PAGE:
By Pete Schroeder
WASHINGTON (Reuters) -Wall Street muddled through mixed territory Friday and U.S. yields retreated from a recent surge, as investors bided time ahead of further interest rate insight from the Federal Reserve next week.
Global shares were stuck around two-month lows, but Wall Street shook off early losses to relatively flat ground by midday. The Dow Jones Industrial Average was up just 0.01%, the S&P 500 dropped 0.19% and the Nasdaq Composite dipped 0.42%.
The MSCI world equity index, which tracks shares in 45 nations, was last down 0.24%.
Similarly, U.S. yields retreated slightly, as investors considered the possibility the Fed may hold interest rates higher for longer as the U.S. economy continued to show strength.
“August historically has been a weak month for markets and it isn’t surprising that after a big rally to start the year, that investors would take a breather. The headlines haven’t changed all that much, but the lens with which investors are viewing those headlines has,” said Blake Emerson, global investment specialist at JP Morgan Private Bank.
Yields on benchmark 10-year U.S. Treasuries stepped back after flirting with 16-year highs earlier in the week.
Ten-year yields were last at 4.237%, after reaching 4.328% on Thursday. A break above the 4.338% level reached in October would bring yields to their highest since November 2007.
The greenback looked well-positioned for a fifth consecutive week of gains, its longest winning streak in 15 months, as a safe haven compared to China’s rocky economy. But on Friday, it also took a step back, with the dollar index, which tracks the currency versus a basket of six competitors, down 0.18%.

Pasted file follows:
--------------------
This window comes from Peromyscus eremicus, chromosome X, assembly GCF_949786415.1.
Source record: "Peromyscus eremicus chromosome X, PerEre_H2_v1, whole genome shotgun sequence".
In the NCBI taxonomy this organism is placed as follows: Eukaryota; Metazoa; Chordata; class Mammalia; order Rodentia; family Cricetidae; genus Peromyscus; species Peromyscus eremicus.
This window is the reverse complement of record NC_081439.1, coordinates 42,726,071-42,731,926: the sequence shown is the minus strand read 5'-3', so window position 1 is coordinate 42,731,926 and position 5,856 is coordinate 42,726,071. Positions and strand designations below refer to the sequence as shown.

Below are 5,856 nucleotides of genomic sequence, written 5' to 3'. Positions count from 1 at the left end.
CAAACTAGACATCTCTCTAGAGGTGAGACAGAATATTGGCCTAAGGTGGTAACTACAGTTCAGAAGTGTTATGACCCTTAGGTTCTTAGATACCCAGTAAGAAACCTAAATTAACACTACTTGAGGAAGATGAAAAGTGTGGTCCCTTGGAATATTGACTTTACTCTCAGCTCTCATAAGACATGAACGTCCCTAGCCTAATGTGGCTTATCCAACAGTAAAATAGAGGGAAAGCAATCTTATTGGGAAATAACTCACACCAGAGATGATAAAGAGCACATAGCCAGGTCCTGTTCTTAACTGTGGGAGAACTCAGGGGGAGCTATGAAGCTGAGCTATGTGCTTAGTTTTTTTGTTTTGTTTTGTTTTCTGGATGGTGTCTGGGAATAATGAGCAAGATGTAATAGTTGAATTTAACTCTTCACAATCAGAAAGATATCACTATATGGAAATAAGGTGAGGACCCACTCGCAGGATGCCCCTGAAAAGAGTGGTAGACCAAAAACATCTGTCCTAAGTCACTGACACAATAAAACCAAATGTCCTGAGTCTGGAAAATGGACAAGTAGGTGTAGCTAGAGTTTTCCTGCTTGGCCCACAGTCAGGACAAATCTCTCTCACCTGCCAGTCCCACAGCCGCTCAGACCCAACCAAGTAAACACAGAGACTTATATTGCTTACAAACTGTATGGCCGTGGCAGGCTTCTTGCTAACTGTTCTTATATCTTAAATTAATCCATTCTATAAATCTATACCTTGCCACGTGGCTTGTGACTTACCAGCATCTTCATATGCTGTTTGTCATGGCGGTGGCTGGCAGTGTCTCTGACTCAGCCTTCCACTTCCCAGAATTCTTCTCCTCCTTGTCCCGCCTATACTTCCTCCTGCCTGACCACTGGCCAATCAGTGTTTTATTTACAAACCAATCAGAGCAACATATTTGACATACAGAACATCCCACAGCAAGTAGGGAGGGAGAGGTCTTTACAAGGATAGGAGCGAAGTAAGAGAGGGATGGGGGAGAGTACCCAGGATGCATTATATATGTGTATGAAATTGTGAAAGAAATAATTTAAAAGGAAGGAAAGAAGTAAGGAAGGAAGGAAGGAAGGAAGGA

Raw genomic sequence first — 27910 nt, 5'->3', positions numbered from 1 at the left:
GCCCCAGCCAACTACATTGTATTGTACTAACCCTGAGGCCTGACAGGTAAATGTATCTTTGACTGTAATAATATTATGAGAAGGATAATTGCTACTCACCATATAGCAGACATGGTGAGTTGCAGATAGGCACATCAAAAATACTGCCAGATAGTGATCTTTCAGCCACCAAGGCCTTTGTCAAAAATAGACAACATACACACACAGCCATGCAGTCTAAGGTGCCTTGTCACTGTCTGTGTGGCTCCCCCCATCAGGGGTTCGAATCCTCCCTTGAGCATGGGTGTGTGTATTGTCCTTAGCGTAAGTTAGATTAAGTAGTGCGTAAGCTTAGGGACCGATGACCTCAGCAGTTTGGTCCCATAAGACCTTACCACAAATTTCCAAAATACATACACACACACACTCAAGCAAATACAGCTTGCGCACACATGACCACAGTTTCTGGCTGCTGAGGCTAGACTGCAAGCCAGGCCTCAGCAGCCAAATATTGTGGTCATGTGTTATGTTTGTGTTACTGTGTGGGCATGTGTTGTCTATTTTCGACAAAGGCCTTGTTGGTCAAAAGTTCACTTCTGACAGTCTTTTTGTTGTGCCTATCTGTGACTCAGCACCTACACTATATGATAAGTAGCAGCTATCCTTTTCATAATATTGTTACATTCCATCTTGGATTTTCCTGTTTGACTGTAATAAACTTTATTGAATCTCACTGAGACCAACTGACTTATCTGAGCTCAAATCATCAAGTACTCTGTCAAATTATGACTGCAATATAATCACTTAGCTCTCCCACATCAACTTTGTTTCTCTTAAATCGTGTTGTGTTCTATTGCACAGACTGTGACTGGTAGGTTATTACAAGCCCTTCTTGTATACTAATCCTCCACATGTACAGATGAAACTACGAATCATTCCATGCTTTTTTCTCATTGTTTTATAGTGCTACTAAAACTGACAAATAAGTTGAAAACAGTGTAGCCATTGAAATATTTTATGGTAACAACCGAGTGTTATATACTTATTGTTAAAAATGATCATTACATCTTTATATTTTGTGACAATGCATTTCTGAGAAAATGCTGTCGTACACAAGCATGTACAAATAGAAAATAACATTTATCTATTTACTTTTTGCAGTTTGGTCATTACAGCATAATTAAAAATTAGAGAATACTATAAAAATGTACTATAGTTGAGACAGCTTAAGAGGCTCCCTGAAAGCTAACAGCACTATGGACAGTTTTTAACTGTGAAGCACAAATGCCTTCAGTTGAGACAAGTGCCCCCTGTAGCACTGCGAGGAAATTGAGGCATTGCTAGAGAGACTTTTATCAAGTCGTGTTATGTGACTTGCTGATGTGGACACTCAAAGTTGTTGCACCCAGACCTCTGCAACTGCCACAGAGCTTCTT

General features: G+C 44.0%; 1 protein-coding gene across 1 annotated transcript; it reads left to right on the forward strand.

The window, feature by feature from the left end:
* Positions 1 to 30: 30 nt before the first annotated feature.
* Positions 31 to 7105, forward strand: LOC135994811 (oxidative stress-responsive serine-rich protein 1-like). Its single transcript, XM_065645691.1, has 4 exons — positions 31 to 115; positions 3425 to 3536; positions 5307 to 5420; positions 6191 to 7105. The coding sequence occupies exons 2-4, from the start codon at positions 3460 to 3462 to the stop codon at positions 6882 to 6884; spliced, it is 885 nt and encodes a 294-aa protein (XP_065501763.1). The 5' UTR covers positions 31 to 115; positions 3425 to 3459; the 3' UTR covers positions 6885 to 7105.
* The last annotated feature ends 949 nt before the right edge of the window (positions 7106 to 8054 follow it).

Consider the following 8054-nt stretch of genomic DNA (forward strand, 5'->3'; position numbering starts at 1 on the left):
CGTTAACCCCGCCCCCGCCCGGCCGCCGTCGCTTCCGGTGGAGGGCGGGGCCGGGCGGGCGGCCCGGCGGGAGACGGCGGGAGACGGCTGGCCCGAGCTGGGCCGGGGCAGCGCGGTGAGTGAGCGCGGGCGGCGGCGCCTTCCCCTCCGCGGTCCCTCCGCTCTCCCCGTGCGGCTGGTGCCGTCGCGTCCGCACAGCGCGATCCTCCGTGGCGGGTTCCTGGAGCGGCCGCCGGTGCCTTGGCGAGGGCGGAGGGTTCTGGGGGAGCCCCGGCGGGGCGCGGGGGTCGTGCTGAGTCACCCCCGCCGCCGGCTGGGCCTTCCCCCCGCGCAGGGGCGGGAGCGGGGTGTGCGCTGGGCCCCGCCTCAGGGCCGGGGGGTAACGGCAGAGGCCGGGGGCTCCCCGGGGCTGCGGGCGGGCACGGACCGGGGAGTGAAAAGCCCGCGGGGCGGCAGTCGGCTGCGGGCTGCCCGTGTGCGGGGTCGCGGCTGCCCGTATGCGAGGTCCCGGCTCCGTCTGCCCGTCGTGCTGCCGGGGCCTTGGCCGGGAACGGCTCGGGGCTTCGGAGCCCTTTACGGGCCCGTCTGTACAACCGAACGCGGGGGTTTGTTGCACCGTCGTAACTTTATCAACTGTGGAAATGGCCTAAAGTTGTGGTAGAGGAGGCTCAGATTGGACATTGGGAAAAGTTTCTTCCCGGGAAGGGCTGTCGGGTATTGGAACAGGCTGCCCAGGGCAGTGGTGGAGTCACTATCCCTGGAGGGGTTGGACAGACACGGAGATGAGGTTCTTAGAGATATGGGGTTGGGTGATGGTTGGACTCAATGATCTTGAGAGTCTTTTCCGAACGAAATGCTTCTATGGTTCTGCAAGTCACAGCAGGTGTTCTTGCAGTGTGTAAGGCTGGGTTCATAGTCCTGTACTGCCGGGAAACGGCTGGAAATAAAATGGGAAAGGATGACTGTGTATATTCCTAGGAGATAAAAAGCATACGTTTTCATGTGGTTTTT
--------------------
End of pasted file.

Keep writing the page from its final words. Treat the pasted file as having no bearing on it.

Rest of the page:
Minutes released earlier this week from the Federal Reserve rate-setting July meeting showed most members of the rate-setting committee continued to see significant upside risks to inflation, suggesting more hikes are in the pipeline.
Attention now turns to the Fed and other top central banks’ annual gathering in Jackson Hole, Wyoming, next week, with investors set to scrutinise a speech from Fed Chair Jerome Powell on Aug. 25 for fresh clues on what comes next for interest rates.
“We view the event as a good opportunity for Powell to start laying the ground for the next step in the Fed’s policy guidance: no longer focused on how many hikes to expect, but rather on rates remaining ‘higher for longer,’” said TD Securities analysts in a note.
Markets are already scaling back rate cuts bets next year.
Despite a Friday boost, oil looked poised to snap a seven-week winning streak as China’s slowing economic growth clouded the picture for demand.
Brent crude was last up 0.87% at $84.85 a barrel. U.S. crude jumped 1.17% to $81.29 a barrel.
The yen was trading at 145.03 against the dollar, having been hammered this week to a nine-month low of 146.56 per dollar as yield differentials between the U.S. and Japan widened. It is near levels that sparked an intervention by Japanese authorities late last year.
(Editing by Toby Chopra, Mark Potter, Nick Macfie and Diane Craft)
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